Another important reason rests behind not doing it, and it’s not always stated. Bible translation agencies are often confronted with scarce human and material resources. With so many language communities lacking any scripture, Old Testament translations are frequently not viewed as a strategic priority. Coupled with this is the fact that funders who enthusiastically give to New Testament projects, may lack interest in providing funding for longer and more involved Old Testament translation projects. So, translators who want to continue to work in translation often quickly move on to work with another language community or become Bible translation consultants.
Why Does the Old Testament Matter?
A United Bible Societies consultant once shared with me that from his perspective limiting translation work only to the New Testament risks people in Africa encountering only a Western, spiritualized Christ. And then he emphasized that the Old Testament is essential for an encounter with Christ which is both Christian and African to occur.
Furthermore, in Africa, as well as in many other places, people enjoy teaching and learning through stories, and the Old Testament is full of such breathtaking stories. This alone creates an important impetus to translate it. The creation story, and stories about Noah, Abraham, Sodom and Gomorrah, and Jacob, as well as many other narratives found in Old Testament books, are mentioned again and again by the New Testament writers. Examples are drawn from the lives of these characters to teach some of life’s most important lessons. These Old Testament stories also provide key insights into God’s character that shed light on New Testament truths.
Another Bible translation consultant from Africa called the Old Testament “the dictionary of the New.” I agree with him. Most New Testaments in minority languages in Africa include an extensive glossary. A quick glance at one reveals so many entries directly from the Old Testament: Adam, altar, Sabbath, Passover, sacrifice, Bethlehem, etc. The glossary can be a way to compensate for the absence of the Old Testament.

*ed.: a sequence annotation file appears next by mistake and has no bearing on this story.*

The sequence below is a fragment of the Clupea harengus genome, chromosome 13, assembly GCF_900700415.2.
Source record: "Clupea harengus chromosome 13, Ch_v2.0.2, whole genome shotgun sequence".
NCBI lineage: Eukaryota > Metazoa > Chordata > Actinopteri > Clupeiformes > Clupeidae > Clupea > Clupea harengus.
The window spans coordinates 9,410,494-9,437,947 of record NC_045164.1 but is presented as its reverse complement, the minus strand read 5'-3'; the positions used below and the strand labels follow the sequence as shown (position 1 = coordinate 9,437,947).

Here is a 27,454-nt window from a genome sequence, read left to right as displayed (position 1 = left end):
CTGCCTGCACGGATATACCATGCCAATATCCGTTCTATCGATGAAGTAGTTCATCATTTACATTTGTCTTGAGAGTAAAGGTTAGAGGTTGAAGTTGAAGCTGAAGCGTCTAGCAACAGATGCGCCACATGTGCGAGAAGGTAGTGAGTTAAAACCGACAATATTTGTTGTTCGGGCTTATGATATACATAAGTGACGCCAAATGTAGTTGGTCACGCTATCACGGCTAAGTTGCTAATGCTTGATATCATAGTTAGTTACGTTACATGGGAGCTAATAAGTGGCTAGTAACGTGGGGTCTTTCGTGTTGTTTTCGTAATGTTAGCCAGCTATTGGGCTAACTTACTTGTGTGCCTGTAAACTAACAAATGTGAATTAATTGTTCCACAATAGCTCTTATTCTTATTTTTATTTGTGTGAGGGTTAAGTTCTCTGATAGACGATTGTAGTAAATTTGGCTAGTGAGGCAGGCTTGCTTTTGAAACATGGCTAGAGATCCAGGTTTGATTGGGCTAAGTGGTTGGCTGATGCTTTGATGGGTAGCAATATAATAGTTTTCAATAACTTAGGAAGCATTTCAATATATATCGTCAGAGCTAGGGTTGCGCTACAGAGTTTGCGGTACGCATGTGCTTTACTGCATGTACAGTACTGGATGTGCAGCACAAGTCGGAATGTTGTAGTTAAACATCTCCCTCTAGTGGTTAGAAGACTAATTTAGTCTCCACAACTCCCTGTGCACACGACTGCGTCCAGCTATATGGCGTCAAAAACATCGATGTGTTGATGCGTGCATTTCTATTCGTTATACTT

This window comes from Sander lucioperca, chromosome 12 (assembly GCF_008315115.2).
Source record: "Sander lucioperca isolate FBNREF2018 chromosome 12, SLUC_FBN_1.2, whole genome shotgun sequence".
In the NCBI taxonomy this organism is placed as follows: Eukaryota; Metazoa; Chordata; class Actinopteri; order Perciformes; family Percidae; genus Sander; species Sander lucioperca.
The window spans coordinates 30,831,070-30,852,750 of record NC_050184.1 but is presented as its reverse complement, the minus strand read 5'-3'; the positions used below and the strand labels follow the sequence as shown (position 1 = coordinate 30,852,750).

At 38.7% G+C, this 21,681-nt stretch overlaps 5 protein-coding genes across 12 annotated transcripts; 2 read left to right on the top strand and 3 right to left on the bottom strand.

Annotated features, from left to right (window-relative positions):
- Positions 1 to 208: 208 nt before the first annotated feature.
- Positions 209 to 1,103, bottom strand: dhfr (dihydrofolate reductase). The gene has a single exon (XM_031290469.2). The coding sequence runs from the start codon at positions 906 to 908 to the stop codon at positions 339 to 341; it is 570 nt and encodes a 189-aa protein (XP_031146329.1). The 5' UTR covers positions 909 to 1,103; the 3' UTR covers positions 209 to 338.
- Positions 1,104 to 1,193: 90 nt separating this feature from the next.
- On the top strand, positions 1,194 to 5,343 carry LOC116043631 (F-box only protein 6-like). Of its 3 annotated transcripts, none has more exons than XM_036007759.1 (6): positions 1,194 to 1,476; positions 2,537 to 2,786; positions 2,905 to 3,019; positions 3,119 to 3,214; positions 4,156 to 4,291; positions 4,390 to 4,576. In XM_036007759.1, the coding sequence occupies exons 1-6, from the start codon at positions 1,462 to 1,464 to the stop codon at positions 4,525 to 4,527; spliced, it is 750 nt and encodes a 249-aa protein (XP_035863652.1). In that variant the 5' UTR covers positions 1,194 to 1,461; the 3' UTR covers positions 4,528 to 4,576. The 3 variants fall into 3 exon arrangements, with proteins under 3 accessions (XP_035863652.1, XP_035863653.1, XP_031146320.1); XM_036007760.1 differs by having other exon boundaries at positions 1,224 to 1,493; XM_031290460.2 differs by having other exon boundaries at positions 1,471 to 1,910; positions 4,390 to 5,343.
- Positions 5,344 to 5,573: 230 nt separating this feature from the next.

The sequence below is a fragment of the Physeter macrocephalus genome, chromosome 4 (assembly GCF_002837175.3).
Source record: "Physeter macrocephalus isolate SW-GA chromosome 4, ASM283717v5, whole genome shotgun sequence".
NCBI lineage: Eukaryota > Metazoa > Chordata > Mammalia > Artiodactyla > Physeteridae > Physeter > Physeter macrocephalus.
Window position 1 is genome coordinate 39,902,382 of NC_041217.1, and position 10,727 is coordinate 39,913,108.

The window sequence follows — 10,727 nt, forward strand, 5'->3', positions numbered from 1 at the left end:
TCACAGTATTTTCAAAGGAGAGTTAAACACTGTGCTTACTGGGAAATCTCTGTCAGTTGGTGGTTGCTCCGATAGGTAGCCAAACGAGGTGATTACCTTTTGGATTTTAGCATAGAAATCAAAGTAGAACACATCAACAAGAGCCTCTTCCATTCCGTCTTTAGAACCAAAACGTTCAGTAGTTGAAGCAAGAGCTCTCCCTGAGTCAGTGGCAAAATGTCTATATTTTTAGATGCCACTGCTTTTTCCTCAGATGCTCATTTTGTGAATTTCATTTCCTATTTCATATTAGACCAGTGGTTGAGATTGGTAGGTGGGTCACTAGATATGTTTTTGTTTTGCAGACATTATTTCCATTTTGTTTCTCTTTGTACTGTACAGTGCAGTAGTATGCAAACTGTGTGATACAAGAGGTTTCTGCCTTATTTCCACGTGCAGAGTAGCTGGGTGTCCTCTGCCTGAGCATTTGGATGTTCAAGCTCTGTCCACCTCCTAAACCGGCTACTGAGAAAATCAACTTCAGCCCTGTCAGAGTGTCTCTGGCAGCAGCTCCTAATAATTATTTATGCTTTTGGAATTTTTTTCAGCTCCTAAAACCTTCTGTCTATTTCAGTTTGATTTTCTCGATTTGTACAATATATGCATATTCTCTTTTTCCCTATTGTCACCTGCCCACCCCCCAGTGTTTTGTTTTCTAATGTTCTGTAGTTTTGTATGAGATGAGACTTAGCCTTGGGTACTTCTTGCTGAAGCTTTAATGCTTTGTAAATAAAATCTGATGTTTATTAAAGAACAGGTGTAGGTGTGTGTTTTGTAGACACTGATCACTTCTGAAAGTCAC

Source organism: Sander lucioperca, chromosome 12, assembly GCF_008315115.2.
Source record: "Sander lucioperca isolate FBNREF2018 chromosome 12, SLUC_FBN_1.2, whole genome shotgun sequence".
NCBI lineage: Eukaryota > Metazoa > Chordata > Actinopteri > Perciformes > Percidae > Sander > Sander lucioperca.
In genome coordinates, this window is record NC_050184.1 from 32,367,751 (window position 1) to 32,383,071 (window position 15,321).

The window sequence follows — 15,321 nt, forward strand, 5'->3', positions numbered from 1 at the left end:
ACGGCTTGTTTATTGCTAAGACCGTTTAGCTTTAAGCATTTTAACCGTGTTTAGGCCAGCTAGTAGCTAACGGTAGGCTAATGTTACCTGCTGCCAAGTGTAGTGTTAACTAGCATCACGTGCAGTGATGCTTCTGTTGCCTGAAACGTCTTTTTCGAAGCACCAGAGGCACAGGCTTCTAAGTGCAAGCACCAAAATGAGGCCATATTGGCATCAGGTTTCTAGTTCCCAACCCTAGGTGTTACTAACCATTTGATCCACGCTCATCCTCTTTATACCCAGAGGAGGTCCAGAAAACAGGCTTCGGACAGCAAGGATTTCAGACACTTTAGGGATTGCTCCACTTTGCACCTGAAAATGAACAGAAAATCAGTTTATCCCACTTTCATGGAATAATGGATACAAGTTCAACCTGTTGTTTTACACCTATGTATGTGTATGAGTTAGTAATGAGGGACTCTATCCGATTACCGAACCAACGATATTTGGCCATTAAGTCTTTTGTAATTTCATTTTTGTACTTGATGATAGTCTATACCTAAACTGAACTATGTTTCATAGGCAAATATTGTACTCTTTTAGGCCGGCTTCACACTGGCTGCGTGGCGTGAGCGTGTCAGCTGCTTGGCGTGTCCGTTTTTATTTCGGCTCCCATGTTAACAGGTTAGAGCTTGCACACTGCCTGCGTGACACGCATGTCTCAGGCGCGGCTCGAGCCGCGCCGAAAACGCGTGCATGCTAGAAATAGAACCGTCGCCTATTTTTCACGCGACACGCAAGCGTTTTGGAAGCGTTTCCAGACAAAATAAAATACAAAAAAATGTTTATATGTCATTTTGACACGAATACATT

Yet this is not always effective because readers are likely to give up reading these passages rather than turn to the glossary every now and then to understand them. This is particularly true when a reader comes to the New Testament afresh from traditional religion or another major religion. With little to no previous exposure to Christian faith, they are left without critical Old Testament context which leaves the New difficult to comprehend. If clear understanding is one of the main goals of translation, then enjoying and receiving the messages of the New Testament in their fullness requires having access to the Old.
Shortening the Timeline
Aloo Mojola, a Kenyan Bible translation expert, explains in his article, “Bible Translation in Africa,” that for many of the languages in Southern Africa, “the many years of civil war [. . .], notably in Angola, Mozambique, Namibia, as well in South Africa during the anti-apartheid struggle, were both difficult and tragic in every way, not least for the Bible cause” because they caused many translation projects to be abandoned. Sadly, there is no shortage of wars, especially, and paradoxically, where Bibles are most needed.
The slow pace of translation work in many regions of Africa is best explained by the fact that the twentieth century was the missionary era in Bible translation. In this epoch, missionaries needed several years to learn a language before engaging in translation. The twenty-first century gave rise to the mother tongue translator era in translation. The turn of the century also marked a period of greater access to higher levels of education in many target language communities, significant advancements in our understanding of linguistic science, and noteworthy technological developments.